To move from an entry-level to a mid-level data analysis job, you’ll need your bachelor’s degree and two to four years of experience. To continue on to a senior-level data analyst job, you’ll need four to six years of experience, plus a master’s degree in data analytics.
Your annual salary, according to Zippa, will typically jump by $15,000 with every step up the ladder. So it’s definitely worth paying your dues in lower-tier positions and continuing your education. Machine learning, computer science, and SQL are great areas to study and learn.
Unlike other IT or data science jobs, data analysts work a fairly typical 40-hour workweek, Monday through Friday, with holidays off—which is why they have better job satisfaction. However, as with any business position, these hours and workdays can fluctuate due to organization or industry demands. Their job description may include being on-call if needed.
So what does a data analyst do every day during their work hours? Daily work and activities focus on using data to make sound, business-critical decisions. Basically, they help organizations answer key questions like how to improve, what to do next, or how to shift gears.
If you’re employed by a smaller company, you may analyze multiple data projects simultaneously, often working on your own. Whereas, if you work for a larger organization, you may work within a team and focus on one large project or data sets at a time.
Common activities include:
Collecting data and streamlining the collection process through automation.
Spotting patterns in data (e.g., the trends and insights).
Producing internal and client-facing reports to help management see these trends and capitalize on areas for improvement.
Collaborating with others—from sales and marketing to data architects and database developers to department leaders and executives.
As you progress on your data analytics career path, you’ll get more responsibility and solve more challenging problems. Here’s a brief outline of how your typical day-to-day activities may evolve:
Entry-level. You’ll analyze results (the data) from various projects and business systems and work with clients or project leaders to design efficient solutions for improving them. Your jobs can range from data dredging to pattern mining to statistical analysis, and you’ll work under a supervisor.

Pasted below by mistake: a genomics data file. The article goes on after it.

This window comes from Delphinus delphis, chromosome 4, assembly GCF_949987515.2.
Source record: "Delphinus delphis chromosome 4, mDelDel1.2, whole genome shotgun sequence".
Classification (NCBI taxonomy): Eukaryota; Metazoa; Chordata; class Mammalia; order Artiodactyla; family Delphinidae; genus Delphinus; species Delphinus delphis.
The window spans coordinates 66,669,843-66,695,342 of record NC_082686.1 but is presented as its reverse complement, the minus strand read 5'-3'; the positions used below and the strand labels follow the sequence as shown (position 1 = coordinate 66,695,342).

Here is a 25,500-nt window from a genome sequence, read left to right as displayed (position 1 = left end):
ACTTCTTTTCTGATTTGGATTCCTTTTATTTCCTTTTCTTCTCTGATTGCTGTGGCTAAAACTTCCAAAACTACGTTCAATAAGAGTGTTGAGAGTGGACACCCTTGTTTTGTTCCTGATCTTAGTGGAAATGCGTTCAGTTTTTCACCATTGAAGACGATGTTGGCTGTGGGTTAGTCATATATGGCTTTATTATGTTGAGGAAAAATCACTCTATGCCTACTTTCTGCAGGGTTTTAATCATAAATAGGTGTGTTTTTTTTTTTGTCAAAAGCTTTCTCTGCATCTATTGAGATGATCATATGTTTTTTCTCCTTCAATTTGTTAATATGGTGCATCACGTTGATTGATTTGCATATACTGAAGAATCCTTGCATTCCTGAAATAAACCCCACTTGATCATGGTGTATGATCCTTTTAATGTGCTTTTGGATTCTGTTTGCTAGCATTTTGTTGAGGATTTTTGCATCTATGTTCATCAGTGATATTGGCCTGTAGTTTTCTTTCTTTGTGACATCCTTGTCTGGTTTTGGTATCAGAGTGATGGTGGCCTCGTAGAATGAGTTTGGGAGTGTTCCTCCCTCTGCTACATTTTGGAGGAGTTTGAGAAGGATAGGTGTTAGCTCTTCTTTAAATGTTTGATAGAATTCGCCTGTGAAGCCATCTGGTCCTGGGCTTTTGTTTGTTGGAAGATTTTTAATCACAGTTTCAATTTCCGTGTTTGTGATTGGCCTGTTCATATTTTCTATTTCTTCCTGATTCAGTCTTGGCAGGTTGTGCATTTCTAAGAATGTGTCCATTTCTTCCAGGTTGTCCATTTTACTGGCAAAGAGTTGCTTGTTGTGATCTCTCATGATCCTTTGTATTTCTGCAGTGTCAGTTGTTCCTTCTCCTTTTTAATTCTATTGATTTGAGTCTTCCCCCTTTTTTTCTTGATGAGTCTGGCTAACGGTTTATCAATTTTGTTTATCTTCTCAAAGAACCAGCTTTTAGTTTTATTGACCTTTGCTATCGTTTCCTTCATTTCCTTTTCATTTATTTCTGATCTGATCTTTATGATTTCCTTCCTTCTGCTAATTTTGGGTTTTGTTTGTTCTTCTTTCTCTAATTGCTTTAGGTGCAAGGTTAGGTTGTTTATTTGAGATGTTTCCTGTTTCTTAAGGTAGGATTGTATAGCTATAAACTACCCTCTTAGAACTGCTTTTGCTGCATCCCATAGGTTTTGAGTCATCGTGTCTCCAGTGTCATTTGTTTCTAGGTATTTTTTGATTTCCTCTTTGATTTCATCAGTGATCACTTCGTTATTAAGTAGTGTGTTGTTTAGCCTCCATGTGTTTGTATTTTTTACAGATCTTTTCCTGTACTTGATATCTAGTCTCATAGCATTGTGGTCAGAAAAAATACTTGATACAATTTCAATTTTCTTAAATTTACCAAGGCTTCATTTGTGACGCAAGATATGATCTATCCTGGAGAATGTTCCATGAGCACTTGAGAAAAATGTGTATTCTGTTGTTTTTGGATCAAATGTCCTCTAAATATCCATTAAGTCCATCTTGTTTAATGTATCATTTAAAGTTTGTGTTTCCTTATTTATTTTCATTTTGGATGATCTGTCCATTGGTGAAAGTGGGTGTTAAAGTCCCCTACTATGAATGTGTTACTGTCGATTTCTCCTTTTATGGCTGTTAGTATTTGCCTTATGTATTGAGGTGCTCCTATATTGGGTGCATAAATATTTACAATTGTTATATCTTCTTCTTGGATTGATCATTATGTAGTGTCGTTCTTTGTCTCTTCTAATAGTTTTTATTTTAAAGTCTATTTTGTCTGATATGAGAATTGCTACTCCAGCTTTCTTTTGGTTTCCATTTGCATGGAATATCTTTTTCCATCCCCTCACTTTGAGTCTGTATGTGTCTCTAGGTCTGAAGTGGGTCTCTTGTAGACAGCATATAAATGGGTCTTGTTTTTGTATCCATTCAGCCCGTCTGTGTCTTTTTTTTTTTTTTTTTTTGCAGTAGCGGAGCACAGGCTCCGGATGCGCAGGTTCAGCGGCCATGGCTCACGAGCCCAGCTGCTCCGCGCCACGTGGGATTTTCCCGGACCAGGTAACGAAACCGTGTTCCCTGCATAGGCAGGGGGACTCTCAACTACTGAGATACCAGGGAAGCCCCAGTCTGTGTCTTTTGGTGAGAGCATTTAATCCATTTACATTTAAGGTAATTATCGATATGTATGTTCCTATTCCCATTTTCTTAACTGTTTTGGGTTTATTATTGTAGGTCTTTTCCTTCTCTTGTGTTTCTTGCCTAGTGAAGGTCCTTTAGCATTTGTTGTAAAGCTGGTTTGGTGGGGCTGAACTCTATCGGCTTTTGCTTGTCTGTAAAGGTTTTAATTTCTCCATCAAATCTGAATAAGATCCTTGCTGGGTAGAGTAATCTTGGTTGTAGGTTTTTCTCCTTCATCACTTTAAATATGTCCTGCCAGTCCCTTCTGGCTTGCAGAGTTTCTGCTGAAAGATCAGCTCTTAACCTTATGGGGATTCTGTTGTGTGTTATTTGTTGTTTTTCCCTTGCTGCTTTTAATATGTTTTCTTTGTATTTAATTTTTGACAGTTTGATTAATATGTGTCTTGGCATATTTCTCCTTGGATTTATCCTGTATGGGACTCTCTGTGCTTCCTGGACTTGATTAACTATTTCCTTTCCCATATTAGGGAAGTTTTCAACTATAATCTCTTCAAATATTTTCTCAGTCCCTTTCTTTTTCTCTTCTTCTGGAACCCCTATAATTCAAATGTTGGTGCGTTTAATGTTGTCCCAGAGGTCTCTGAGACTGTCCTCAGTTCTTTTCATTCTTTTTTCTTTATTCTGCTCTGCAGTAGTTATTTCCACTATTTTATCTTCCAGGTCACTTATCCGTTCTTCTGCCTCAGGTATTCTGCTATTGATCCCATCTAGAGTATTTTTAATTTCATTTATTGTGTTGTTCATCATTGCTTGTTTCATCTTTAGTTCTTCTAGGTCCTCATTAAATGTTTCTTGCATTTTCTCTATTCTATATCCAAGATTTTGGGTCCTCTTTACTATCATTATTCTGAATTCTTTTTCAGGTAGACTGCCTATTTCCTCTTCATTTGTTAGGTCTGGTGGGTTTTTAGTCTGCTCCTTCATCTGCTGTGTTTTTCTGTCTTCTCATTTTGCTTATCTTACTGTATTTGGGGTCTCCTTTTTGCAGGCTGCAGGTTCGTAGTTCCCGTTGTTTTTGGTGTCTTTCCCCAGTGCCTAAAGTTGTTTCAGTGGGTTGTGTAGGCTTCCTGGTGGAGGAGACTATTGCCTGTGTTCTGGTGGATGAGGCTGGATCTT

Mid-level. You’ll still be using statistical analysis, data mining, and other data analysis skills to develop successful business solutions. But now you can use your experience to lead peer-based teams (in larger organizations) and be more creative in the procedures, methods, and approaches that you employ. You’ll still report to a supervisor or manager.
Senior-level. You’ll continue to perform all of the same tasks as before (analyze data, form business solutions, work with business leaders, etc.), but you’ll now train and manage junior analysts. You’ll also be able to make more independent decisions thanks to your seasoned knowledge and experience, and you’ll report to your department’s leader—typically in a director, VP, or C-level role.
If telling stories from data and information sounds exciting (and it is!), then a career in data analytics may be a perfect fit. It offers the ideal balance between working independently and contributing within a larger group.
Those who are successful in this occupation are analytical and strategic thinkers with cross-functional communication skills. They’re also highly focused and determined and excel in:
Asking the right questions.
Gathering and sorting critical information.
Using business acumen to deliver key insights.
It’s the ongoing satisfaction of uncovering and solving problems that makes this profession so rewarding, which is why most data analyst professionals enjoy their jobs. With the ability to work in an industry that you’re passionate about, earn an excellent wage, and write your own ticket for career progression, what’s not to love?